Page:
What are the new GCSEs and what do the changes mean?

This year's GCSE candidates were the first to sit 'tough' new exams under a reformed curriculum - here's what the new grading system means

Rachael Pells
Education Correspondent
Tuesday 22 August 2017 11:04 BST
Thousands of teenagers prepare to celebrate their GCSE results on Thursday
Thousands of teenagers prepare to celebrate their GCSE results on Thursday (Getty)

This summer’s GCSE candidates are the first to sit new, more rigorous exams as part of a shakeup to secondary school teaching and qualifications.

Thousands of teenagers across England can expect to receive their results on Thursday – but English and maths scores will come in the form of a new numbered grading system, rather than the traditional A*-U grades.

The dramatic reforms come as part of a government drive to improve schools’, pupils’ and employers’ confidence in the qualifications, ensuring that young people have the knowledge and skills needed to go on to work and further study.

But the new system has caused widespread confusion among teachers, parents and employers, with teaching unions claiming the majority remain unclear on what these new grades mean in practice.

Last week it was revealed that more than half a million pounds of public money is to be spent on explaining these changes and publicise the reforms, a move exams regulator Ofqual said was “essential”, since the changes will eventually be brought in for all subjects.

But what do the changes mean, in a nutshell?

According to Department for Education officials, the new GCSEs are “more challenging”, covering more content than in previous years.

They are to be graded from 9 to 1, with 9 being the highest grade, rather than A*-G. New GCSEs are linear in structure rather than modular, with all exams at the end of a two-year course.

Why are they changing?

The new qualifications are the result of a long process of reform that began in 2011 with the national curriculum review in England, involving extensive consultation with schools, FE, HE and employers on the principles of reform and subject content.

“The GCSE grading scale in England is changing and we have revised our GCSE qualifications to make them more demanding,” DfE guidance states. “We have done this to pupils leave school better prepared for work or further study.”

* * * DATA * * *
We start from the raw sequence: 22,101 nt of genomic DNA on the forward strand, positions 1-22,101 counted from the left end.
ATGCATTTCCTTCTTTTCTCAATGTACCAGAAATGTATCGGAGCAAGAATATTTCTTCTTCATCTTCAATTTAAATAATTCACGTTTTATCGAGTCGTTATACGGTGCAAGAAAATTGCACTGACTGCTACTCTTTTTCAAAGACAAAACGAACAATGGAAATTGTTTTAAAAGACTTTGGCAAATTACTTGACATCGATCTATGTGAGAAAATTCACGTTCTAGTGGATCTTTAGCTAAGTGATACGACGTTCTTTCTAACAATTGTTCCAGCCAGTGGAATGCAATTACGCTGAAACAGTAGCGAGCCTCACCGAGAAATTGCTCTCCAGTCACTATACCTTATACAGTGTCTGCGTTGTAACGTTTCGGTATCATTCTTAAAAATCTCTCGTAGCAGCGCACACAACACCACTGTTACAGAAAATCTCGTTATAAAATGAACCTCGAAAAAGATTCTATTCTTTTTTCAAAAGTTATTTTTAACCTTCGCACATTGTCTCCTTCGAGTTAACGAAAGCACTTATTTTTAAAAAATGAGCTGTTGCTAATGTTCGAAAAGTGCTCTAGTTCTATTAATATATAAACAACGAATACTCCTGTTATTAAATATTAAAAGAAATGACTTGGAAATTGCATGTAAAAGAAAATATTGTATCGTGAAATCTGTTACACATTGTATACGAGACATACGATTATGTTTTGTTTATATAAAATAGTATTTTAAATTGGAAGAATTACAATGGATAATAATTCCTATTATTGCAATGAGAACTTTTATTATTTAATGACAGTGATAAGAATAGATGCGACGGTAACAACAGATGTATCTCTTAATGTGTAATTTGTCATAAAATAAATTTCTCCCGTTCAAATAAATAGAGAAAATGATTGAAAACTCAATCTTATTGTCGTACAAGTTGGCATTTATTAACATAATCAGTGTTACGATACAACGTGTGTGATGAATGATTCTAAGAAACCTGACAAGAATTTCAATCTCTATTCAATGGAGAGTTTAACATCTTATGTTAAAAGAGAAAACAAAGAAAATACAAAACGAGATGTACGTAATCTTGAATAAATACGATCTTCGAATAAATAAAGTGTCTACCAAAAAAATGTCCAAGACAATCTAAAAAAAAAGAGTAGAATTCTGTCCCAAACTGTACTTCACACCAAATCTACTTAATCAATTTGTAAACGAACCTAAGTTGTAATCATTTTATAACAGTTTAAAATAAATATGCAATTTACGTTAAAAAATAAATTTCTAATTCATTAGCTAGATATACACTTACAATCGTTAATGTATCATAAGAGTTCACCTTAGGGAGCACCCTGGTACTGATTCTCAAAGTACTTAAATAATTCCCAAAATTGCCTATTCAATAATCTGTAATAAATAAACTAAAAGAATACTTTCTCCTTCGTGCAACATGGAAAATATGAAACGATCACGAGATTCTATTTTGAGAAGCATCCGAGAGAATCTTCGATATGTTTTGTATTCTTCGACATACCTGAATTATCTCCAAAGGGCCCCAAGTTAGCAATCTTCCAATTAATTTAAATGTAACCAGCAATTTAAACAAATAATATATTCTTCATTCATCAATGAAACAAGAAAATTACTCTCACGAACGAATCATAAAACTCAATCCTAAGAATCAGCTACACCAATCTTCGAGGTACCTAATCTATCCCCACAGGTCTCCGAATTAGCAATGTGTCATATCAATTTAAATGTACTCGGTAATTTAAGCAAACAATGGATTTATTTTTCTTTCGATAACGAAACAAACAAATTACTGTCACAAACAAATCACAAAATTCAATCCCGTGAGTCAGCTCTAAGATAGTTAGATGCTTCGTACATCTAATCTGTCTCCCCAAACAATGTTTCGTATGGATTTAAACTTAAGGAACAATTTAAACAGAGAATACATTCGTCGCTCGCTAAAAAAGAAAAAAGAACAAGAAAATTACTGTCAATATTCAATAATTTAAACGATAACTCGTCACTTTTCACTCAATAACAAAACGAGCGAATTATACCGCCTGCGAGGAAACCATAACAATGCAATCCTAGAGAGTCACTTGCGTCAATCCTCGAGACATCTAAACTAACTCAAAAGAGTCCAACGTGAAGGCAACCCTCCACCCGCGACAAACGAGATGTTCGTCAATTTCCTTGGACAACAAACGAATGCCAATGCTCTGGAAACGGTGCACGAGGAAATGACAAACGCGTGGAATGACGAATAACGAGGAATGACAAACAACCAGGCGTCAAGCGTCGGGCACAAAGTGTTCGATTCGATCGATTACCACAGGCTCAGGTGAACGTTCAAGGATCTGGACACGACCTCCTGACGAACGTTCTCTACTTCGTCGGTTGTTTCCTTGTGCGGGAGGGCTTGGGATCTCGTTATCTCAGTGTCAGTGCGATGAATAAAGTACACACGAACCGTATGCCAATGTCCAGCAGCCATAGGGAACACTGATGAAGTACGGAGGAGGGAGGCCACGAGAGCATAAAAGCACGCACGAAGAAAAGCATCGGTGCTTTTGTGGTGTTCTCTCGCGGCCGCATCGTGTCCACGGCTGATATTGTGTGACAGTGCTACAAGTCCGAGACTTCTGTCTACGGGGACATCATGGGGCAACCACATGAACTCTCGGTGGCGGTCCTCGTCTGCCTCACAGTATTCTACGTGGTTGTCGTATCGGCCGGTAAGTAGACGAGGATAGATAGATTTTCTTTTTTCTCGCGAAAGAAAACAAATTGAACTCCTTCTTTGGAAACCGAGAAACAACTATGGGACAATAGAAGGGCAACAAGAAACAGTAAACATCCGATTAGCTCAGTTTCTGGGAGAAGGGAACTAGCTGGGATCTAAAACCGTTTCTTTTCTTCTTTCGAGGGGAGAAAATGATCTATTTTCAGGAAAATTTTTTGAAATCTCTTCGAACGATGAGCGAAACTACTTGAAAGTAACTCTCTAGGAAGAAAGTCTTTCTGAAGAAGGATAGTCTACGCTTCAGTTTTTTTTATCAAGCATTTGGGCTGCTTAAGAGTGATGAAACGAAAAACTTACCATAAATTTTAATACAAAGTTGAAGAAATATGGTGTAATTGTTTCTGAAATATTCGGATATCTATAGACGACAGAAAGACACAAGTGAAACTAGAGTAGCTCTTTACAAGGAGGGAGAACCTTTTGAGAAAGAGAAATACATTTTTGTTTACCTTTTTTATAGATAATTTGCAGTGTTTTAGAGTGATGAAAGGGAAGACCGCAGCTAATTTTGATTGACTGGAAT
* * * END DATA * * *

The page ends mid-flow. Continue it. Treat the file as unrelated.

The government says it wants to match school standard to those of the strongest performing education systems in the world – such as Hong Kong and Shanghai.

The new 9 to 1 grading scale aims to better differentiate between the highest performing pupils and distinguish clearly between the new and old exams.

When and where is this happening?

The first exams for the reformed GCSEs in English language, English literature and maths were held in summer 2017, with results due in August 2017.

Teaching of these new subjects started in September 2015.

The first exams for most other new GCSE subjects will take place in 2018 and 2019 (with courses taught from September 2016 or September 2017).

All GCSE subjects will be revised by 2018 and examined by 2020. Between 2017 and 2019, GCSE exam certificates will have a combination of number and letter grades. By 2020, exam certificates will contain only number grades.

These changes are only happening to GCSEs regulated in England, however. Wales and Northern Ireland are also making changes to their GCSEs but are not introducing the 9 to 1 grading scale.

How do they work?

A new 9 to 1 grading scale will be used for the new GCSEs to show clearly whether a pupil has taken an old or a new GCSE.

The new grading scale has more grades at the higher end to recognise the very highest achievers. Grade 9 is the highest grade and will be awarded to fewer pupils than the current A*.